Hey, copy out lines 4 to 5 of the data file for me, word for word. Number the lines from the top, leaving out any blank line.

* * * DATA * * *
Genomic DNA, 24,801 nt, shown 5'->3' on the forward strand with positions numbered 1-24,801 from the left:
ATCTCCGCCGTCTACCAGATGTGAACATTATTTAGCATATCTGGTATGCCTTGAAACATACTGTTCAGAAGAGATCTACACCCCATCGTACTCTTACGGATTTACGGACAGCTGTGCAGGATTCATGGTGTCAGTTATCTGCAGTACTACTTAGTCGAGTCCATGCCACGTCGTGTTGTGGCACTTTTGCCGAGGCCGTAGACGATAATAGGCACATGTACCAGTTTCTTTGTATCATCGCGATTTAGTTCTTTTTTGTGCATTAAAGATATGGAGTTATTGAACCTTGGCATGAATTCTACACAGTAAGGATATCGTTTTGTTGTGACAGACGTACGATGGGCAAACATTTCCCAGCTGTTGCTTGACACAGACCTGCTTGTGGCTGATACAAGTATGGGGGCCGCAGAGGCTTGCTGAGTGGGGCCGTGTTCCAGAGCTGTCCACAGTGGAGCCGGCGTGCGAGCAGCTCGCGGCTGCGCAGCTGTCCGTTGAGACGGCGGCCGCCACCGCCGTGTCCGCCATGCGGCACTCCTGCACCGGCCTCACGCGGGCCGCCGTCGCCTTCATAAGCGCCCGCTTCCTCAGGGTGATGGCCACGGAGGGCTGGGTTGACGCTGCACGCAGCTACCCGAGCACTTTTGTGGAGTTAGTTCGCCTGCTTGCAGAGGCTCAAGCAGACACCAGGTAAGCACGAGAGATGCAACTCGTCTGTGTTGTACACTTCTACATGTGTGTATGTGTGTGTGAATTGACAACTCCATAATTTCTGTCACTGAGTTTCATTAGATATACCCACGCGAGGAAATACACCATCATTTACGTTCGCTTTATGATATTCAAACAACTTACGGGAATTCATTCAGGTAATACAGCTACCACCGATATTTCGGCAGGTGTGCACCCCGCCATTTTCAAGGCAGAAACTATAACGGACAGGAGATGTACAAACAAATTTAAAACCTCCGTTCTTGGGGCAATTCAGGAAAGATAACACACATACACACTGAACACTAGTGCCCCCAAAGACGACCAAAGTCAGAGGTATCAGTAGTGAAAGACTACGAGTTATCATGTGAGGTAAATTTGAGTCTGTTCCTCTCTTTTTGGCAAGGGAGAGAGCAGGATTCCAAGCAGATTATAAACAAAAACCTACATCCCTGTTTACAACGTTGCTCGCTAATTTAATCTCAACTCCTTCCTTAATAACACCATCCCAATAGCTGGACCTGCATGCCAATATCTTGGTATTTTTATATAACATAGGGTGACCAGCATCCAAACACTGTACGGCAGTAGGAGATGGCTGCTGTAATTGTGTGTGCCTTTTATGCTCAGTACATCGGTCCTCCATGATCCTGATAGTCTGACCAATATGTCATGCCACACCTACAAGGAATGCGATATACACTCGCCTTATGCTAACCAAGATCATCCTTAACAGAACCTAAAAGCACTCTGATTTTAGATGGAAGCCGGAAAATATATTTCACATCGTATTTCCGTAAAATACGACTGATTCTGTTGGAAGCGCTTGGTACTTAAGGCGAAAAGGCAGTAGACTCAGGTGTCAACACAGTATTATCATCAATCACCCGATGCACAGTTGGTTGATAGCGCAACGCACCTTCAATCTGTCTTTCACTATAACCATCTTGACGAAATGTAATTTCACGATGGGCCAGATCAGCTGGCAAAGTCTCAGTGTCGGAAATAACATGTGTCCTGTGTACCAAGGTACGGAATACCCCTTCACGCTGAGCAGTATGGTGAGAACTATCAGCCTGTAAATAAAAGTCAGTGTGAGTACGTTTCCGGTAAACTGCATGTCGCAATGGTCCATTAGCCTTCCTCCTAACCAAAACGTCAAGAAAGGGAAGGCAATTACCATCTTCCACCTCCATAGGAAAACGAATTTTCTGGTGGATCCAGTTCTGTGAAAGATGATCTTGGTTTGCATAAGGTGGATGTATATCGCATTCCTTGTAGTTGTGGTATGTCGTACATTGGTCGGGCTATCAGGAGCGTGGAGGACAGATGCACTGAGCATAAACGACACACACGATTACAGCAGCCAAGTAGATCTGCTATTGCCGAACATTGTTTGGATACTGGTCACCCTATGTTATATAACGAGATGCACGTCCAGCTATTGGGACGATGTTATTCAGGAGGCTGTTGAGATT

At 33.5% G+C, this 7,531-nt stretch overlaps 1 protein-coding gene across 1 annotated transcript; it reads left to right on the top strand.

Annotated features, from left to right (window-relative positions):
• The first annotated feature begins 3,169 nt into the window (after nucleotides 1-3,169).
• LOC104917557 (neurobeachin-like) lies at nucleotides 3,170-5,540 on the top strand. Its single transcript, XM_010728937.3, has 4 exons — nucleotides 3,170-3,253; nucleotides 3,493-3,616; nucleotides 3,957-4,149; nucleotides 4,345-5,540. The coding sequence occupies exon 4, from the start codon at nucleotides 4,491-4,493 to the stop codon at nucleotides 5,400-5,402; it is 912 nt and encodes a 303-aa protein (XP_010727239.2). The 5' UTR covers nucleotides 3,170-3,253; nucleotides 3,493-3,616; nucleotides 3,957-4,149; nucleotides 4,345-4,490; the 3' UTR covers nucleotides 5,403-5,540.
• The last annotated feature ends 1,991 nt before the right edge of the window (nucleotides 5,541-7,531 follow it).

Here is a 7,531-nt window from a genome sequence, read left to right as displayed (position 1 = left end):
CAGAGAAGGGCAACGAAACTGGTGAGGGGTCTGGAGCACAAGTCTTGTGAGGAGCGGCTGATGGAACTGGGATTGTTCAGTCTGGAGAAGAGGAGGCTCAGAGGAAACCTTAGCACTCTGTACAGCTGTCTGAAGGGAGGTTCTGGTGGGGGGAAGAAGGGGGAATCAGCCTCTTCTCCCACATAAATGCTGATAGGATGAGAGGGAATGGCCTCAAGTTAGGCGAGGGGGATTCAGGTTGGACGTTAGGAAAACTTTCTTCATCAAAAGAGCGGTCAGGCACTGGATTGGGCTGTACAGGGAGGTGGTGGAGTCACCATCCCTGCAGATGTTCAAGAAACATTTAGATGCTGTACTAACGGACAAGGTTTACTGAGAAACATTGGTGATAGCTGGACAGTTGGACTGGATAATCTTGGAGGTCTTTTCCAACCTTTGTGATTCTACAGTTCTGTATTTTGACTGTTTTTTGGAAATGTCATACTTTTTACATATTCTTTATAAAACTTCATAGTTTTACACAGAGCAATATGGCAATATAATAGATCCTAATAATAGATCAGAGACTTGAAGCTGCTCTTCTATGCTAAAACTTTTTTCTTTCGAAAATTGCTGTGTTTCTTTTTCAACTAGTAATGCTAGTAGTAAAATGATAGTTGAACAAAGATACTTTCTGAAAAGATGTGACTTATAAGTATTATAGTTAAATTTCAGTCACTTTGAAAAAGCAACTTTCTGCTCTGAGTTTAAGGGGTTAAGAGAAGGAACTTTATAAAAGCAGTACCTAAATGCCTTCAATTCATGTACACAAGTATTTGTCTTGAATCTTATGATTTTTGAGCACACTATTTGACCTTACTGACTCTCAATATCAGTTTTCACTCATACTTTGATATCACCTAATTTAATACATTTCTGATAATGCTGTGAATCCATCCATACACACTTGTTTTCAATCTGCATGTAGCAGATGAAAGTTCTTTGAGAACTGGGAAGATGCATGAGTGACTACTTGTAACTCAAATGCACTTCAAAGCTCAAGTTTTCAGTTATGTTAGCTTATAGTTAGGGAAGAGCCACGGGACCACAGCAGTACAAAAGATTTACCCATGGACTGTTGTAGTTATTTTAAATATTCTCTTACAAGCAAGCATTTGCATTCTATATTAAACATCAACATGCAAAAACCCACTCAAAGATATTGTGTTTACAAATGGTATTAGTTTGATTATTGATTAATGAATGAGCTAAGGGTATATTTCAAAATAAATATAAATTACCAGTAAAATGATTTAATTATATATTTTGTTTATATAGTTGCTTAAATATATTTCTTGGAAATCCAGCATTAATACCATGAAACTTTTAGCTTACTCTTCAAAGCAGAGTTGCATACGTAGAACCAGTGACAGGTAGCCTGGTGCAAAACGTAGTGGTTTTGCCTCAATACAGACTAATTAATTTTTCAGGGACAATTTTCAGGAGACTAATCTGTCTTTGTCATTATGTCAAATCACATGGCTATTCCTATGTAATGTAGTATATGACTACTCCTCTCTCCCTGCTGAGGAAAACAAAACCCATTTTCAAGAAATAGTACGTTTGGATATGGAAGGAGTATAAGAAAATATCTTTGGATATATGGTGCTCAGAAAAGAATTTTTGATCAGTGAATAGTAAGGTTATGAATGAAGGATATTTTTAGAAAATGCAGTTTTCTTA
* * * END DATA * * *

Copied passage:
Annotated features, from left to right (window-relative positions):
• The first annotated feature begins 3,169 nt into the window (after nucleotides 1-3,169).